However, when I was in my undergrad classes I did notice some things that help support Tannens article by both students and instructors. The difference in my undergrad classes is that there were more males than females in my classes because not many women were taking engineering majors at the time. I had one male instructor who told use in day one that not all the females would make it through because it was just not the work for women and that females are not wired to handle that kind of work and many of my male classmates agreed.
I feel that statements such as that fit with Tannens article because it shows that the way males and females grow up to think that men have one place in the work force and women have another. This in turn has the domino effect and leads to beliefs that women are not confident or women who are confident are seen differently. At work I have had several different experiences that support Tannens article. I have been around several women who have apologized for things that they have no control over and thinking back I have found that I too have done this.
Once when I apologized in front of one of my managers she said to me, I dont understand why we as women feel the need to always say sorry for everything, I dont want to hear you say it again even if you have done something wrong (S. Stuckey, UPS Manager). She said that in the instance that I have done something (meaning reports) wrong try saying something like Okay, how would you change it or what exactly would you like done (S. Stuckey).
As stated by Tannen, Apologies tend to be regarded differently by men, who are more likely to focus on the status implications of xchanges. Many men avoid apologies because they see them as putting the speaker in a one-down position (Harvey & Allard, p. 138). I have been in several different positions at my current employer and I have to say until this year when I was placed in a new position I have not had seen so much of the good old boys club. The office which I work is where I have mostly seen it; there are three full-time male supervisors and two female full-time supervisors. Two of the three male supervisors make the female supervisors feel alienated and ignorant.
It has gotten to a point where the female two female supervisors have both said that they dont try to make suggestions or tell these two male full-time supervisors anything anymore. The thing is that I know that the women both can produce very good ideas and I feel bad when I hear that the women have decided to give up rather than give a fight for what is right. Both of these two men have been my immediate supervisor at some point, one of them still is however, I have not had this bad of an experience with either of them.
I have personally had more bad experiences with the two full-time female supervisors and I think that part of this is because of the way the men have been treating them. What is the relationship between American corporate culture and the idea that womens learned conversation styles work against them in the workplace whereas mens conversation styles are an advantage? According to Lindsey Smith, American corporate culture is all about who is bigger, better, and confident. Women were brought up in small group of friends where bragging or emphasizing how great she is will not get her very far.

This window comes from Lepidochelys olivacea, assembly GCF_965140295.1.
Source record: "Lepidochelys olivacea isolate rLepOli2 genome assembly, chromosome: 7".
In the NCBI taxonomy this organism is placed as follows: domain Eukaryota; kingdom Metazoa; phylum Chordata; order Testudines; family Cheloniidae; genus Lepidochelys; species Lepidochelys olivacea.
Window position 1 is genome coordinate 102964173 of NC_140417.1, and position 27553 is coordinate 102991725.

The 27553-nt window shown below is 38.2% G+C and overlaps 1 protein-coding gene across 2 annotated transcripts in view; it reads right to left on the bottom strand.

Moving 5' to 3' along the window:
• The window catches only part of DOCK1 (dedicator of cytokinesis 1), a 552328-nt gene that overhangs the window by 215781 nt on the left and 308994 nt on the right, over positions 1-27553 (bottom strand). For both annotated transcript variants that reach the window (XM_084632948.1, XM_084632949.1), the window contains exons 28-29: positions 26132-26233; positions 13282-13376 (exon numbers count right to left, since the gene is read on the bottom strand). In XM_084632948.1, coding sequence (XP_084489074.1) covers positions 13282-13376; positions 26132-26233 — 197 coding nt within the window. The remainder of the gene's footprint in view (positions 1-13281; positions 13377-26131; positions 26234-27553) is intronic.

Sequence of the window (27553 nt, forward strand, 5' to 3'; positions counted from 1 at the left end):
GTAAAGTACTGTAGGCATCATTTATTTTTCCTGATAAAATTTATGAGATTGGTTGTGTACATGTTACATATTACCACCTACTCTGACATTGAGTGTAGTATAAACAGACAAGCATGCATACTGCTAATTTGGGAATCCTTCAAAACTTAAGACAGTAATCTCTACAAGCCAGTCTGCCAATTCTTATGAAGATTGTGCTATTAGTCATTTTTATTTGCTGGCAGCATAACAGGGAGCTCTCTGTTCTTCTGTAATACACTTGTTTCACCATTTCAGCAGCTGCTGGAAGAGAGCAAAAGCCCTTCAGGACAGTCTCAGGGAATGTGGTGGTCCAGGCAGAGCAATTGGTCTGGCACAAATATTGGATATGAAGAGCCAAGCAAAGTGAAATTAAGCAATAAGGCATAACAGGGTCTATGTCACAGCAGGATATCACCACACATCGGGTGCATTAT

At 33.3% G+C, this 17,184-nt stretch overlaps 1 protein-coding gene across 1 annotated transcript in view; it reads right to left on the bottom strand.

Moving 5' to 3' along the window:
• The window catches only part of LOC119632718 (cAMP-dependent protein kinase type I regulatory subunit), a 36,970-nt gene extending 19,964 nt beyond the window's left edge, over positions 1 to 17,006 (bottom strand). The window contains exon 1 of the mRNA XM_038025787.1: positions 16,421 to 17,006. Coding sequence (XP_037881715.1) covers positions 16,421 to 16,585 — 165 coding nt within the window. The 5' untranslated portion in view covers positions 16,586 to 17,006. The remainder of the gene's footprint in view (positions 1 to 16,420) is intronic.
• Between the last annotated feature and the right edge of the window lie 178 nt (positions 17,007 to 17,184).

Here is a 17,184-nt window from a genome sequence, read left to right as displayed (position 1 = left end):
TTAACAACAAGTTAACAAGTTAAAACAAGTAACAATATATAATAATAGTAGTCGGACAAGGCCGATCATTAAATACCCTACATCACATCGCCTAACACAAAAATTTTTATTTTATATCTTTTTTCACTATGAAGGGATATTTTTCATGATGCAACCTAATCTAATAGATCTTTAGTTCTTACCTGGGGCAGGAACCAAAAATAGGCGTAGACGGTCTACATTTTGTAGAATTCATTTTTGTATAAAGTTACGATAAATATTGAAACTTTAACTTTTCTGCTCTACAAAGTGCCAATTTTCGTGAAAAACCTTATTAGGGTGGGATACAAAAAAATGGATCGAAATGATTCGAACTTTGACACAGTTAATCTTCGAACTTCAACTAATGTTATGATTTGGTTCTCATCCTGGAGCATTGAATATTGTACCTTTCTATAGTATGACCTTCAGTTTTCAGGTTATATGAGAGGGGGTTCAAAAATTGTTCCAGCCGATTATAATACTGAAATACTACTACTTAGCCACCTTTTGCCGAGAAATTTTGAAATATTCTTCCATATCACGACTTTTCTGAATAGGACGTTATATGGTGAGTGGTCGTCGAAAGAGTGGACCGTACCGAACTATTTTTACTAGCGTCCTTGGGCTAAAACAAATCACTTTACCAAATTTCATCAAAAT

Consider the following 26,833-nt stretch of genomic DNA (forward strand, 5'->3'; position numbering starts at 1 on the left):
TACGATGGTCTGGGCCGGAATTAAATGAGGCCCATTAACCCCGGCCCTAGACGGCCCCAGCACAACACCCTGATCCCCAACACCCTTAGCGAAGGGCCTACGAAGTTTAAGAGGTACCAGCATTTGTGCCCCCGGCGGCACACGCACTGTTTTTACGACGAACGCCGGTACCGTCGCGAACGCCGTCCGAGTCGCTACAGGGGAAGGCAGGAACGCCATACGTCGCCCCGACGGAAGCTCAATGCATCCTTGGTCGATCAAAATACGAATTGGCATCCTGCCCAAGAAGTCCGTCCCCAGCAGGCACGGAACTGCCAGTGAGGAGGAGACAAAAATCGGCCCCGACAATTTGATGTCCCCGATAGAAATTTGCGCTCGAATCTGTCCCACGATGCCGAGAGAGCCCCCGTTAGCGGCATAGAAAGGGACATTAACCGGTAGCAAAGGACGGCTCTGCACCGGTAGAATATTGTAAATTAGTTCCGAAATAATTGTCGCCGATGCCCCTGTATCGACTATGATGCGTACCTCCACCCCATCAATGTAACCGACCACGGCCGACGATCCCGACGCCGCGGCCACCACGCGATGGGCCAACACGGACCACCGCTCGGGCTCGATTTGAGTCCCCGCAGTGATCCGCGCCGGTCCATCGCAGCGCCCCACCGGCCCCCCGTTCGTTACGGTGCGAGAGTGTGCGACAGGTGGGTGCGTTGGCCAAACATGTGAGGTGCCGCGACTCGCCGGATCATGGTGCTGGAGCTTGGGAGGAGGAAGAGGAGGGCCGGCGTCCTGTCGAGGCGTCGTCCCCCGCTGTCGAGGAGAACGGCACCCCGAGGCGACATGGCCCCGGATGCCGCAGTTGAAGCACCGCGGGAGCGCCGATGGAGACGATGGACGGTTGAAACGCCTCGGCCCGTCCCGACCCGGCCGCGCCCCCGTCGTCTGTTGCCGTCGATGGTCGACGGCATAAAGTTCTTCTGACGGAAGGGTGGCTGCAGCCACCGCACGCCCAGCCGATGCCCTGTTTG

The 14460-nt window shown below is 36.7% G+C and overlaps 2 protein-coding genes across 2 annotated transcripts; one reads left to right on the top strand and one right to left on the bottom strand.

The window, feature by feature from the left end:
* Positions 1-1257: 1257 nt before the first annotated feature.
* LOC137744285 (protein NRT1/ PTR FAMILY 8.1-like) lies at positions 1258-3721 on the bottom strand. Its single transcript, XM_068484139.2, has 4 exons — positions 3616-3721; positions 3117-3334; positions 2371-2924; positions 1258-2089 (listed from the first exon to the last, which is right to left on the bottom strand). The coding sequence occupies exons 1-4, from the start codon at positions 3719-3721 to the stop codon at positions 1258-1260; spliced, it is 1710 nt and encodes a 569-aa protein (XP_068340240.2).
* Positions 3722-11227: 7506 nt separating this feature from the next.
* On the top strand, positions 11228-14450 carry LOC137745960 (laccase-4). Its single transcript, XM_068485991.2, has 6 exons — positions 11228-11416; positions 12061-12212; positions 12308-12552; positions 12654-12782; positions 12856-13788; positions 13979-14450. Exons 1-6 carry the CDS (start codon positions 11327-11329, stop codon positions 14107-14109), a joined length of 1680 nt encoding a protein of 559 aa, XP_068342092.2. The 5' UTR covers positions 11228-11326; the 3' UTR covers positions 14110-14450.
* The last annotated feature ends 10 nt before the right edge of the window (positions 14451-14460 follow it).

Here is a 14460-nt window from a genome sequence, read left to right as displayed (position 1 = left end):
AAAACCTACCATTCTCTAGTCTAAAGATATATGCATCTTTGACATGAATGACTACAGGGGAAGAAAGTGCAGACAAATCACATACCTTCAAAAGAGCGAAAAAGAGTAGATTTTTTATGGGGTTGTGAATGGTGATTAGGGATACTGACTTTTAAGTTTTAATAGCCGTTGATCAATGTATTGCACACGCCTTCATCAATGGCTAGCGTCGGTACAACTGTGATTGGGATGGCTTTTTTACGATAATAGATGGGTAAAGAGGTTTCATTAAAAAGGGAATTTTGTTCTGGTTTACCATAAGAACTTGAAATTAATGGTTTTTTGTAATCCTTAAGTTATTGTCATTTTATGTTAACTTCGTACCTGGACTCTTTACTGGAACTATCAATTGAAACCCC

If she was demanding or called attention to her own superiority, she would be called bossy and ostracized. Boys were programmed the exact opposite, which is what managers and the corporate world are looking for¦Confidence. Although many women probably have the same confidence level as many men, it is demonstrated differently and is not what the corporate world is looking for. I would have to agree with Smith, some women down play their abilities and confidence levels as to not one up others and the fact that most of these ideals are in the book on page 134.
As stated in the Managing Diversity book, men speak in a way that gives them a sense been one up on the next person while women, try to save face and give them a more one-down position (Harvey and Allard, p. 135). Some women dont like to come off as being aggressive or overbearing by others in the work place so they try to down play who how they interact with others. I have personally found that how we as working class people and managers interact with others should depend upon the individual we are interacting with.
As a woman in the work place I have been seen as and called not so nice names but I have earned the respect of peers, co-workers and subordinates all the same. I have learned that I cannot treat every person the same because everyone does not respond the same to certain styles of communication. I have also found that some women are more accepting of the aggressiveness then men are when communicating in my company than others because the women in my organization are trying to make a name for themselves. Why does merely adding women to a team not necessarily result in womens points of views being equally represented in a discussion?